Complications After Cardiovascular Surgery in a Case of Undiagnosed Spinal-Bulbar Muscular Atrophy (Kennedy Disease)
- Stacey A. Skoretz, MSc,
- May-Sann Yee, MD, FRCPC and
- Rosemary Martino, MA, MSc, PhD
Neurodegenerative diseases are often associated with life-threatening declines in respiratory and swallowing mechanisms. We report the case of a 70-year-old man who had postoperative dysphagia and respiratory failure that required reintubation after coronary artery bypass surgery. Impairment of the patient’s speech, swallowing, and respiratory mechanisms identified during postoperative clinical and instrumental examinations was suggestive of a neurodegenerative disease. Genetic testing confirmed a diagnosis of spinal-bulbar muscular atrophy (Kennedy disease). This case report aims to highlight increased morbidity in patients with undiagnosed neuromuscular disorders in the critical care setting and the benefits of vigilant postoperative monitoring and multidisciplinary involvement throughout the care of complex patients.
Over the last three years I have written several articles explaining the need to carry with you a medical information card and to be your own medical advocate (spokesperson). You also need someone that can be an advocate for you in case you are unable to express your feelings. Two of these articles are shown below and I encourage you to read them.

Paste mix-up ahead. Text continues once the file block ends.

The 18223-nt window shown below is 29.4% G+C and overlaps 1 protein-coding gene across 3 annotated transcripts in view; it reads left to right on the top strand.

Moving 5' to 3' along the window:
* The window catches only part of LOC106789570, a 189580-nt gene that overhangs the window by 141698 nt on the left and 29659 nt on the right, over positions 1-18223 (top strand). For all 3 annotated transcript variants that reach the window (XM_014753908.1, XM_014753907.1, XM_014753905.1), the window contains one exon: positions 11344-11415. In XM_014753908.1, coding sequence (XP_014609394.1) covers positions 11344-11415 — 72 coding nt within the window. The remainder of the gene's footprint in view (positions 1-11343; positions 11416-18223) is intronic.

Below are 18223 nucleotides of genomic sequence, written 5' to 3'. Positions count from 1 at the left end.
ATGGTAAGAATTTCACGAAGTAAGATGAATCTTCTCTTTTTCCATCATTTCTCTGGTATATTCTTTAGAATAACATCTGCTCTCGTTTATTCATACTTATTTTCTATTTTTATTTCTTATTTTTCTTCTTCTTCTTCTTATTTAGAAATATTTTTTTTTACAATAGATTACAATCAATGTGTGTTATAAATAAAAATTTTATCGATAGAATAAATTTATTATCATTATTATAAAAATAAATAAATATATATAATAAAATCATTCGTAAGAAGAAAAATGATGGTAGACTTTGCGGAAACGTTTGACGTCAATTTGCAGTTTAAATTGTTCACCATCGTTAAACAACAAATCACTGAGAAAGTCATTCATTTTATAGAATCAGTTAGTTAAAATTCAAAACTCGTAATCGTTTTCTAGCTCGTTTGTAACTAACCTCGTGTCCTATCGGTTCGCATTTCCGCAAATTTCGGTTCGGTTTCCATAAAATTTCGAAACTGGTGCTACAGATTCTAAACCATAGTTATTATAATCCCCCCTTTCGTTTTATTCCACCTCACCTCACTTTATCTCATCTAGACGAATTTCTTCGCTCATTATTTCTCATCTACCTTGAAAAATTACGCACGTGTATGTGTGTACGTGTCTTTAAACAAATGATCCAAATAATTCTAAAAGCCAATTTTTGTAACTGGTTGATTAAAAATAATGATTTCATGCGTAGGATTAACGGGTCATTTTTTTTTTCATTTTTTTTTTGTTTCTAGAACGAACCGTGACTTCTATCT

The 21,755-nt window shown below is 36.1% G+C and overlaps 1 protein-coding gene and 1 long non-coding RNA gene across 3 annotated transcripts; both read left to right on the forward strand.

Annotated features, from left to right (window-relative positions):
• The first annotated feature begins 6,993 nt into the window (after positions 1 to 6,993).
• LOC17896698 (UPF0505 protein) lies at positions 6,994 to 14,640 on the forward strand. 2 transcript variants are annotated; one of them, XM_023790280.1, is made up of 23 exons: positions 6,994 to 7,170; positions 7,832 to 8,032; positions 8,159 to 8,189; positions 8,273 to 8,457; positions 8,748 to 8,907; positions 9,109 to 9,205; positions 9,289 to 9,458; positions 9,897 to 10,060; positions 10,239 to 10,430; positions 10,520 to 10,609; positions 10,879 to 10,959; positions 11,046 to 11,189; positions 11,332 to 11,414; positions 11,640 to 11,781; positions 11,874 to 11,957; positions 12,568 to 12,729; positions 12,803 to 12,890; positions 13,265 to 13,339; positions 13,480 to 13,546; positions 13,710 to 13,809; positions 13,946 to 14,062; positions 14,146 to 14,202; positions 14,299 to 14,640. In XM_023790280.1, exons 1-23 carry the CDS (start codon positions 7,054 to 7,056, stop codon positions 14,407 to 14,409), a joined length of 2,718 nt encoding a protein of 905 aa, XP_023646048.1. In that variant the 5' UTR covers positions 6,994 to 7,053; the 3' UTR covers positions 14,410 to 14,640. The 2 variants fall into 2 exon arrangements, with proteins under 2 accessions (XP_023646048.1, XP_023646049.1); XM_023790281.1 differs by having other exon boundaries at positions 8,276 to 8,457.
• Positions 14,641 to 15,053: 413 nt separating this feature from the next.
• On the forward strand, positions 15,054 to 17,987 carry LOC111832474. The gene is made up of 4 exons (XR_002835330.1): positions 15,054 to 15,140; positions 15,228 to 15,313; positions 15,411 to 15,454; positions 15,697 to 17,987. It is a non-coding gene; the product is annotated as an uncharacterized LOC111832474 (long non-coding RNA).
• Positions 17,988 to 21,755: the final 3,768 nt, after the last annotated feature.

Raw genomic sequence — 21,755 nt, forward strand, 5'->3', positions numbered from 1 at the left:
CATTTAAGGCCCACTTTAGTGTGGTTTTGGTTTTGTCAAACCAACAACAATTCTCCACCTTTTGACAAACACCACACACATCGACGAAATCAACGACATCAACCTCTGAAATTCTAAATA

In the article I called, “When in Doubt Ask for a Second Opinion,” I mentioned: “I believe it is important that we become caretakers of our own health. We need to keep detailed records of doctor's visits, test results, medical history, etc. We also need to understand that we have an opinion and a voice in any diagnosis and treatment recommended. Yes, the doctor is the professional, but it is our body and health. When there is any doubt, just say "time out."
In another article titled, “Be Prepared – Preparation is the Key,” I mentioned carrying a medical identification card in your wallet and a medical information form in your car. I also encourage having the same form kept in your medical file at your doctor’s office.
Another article discusses Emergency Room Procedures. Medical I.D. bracelets are also helpful. Having an I.C.E. (In Case of Emergency) telephone number in your cell phone’s address book is also a good idea.
They key message to take away from this article is that there might come a time when you are unable to advise your surgeon of your medical condition, allergies, etc. Being prepared ahead of time with several backup options could save your life.